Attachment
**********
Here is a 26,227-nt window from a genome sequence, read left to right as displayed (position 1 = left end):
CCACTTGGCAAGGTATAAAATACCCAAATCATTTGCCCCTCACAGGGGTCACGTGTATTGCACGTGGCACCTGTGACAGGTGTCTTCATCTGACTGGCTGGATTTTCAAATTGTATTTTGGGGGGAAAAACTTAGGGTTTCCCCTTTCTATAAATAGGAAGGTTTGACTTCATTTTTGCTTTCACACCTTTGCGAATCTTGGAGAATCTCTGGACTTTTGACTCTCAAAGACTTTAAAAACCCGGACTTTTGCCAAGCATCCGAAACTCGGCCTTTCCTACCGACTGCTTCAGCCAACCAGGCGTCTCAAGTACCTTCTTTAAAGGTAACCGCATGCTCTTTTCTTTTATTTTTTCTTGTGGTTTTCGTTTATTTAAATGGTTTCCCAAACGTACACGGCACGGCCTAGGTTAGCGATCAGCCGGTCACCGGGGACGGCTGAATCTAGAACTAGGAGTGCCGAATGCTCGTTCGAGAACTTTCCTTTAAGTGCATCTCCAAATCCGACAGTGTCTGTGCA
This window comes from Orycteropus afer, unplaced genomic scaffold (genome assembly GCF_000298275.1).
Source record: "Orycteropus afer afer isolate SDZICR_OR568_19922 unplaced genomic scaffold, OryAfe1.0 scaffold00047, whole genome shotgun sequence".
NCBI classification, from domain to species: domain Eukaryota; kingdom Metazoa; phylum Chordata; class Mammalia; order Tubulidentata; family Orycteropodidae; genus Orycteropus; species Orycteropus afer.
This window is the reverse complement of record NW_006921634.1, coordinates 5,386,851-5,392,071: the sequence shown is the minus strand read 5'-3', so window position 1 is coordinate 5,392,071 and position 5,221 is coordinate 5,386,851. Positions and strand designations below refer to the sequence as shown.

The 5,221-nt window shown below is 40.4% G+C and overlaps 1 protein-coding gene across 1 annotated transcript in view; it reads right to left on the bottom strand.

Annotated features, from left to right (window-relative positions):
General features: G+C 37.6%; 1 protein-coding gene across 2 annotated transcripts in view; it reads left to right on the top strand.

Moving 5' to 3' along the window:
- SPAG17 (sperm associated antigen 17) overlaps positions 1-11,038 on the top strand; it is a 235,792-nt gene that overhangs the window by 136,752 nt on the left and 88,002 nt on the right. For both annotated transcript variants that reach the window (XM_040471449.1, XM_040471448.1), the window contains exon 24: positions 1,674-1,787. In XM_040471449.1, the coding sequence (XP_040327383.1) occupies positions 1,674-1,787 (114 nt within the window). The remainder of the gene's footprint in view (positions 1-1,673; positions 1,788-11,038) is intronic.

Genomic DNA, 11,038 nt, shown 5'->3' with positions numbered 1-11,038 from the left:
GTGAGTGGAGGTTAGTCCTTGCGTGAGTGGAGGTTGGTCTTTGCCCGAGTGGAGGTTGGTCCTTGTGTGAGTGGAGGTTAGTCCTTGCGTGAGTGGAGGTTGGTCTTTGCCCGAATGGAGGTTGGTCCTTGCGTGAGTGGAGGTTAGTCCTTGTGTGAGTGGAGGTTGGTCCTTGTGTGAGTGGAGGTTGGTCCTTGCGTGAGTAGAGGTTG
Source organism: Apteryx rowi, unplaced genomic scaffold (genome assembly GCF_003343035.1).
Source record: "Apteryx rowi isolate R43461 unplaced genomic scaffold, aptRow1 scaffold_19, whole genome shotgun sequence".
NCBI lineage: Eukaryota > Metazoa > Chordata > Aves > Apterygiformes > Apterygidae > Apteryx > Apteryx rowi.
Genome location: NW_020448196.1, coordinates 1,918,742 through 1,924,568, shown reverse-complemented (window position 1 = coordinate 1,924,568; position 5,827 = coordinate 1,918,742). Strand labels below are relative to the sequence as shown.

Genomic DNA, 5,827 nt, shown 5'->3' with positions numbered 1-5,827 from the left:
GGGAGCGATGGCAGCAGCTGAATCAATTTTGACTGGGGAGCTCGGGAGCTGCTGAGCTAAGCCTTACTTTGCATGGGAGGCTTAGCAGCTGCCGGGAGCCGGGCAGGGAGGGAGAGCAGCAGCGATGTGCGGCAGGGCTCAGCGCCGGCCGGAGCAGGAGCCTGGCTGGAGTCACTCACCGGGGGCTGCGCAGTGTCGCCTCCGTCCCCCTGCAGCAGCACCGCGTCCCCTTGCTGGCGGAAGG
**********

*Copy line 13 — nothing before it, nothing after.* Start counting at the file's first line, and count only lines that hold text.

GTGAGTGGAGGTTAGTCCTTGCGTGAGTGGAGGTTGGTCTTTGCCCGAGTGGAGGTTGGTCCTTGTGTGAGTGGAGGTTAGTCCTTGCGTGAGTGGAGGTTGGTCTTTGCCCGAATGGAGGTTGGTCCTTGCGTGAGTGGAGGTTAGTCCTTGTGTGAGTGGAGGTTGGTCCTTGTGTGAGTGGAGGTTGGTCCTTGCGTGAGTAGAGGTTG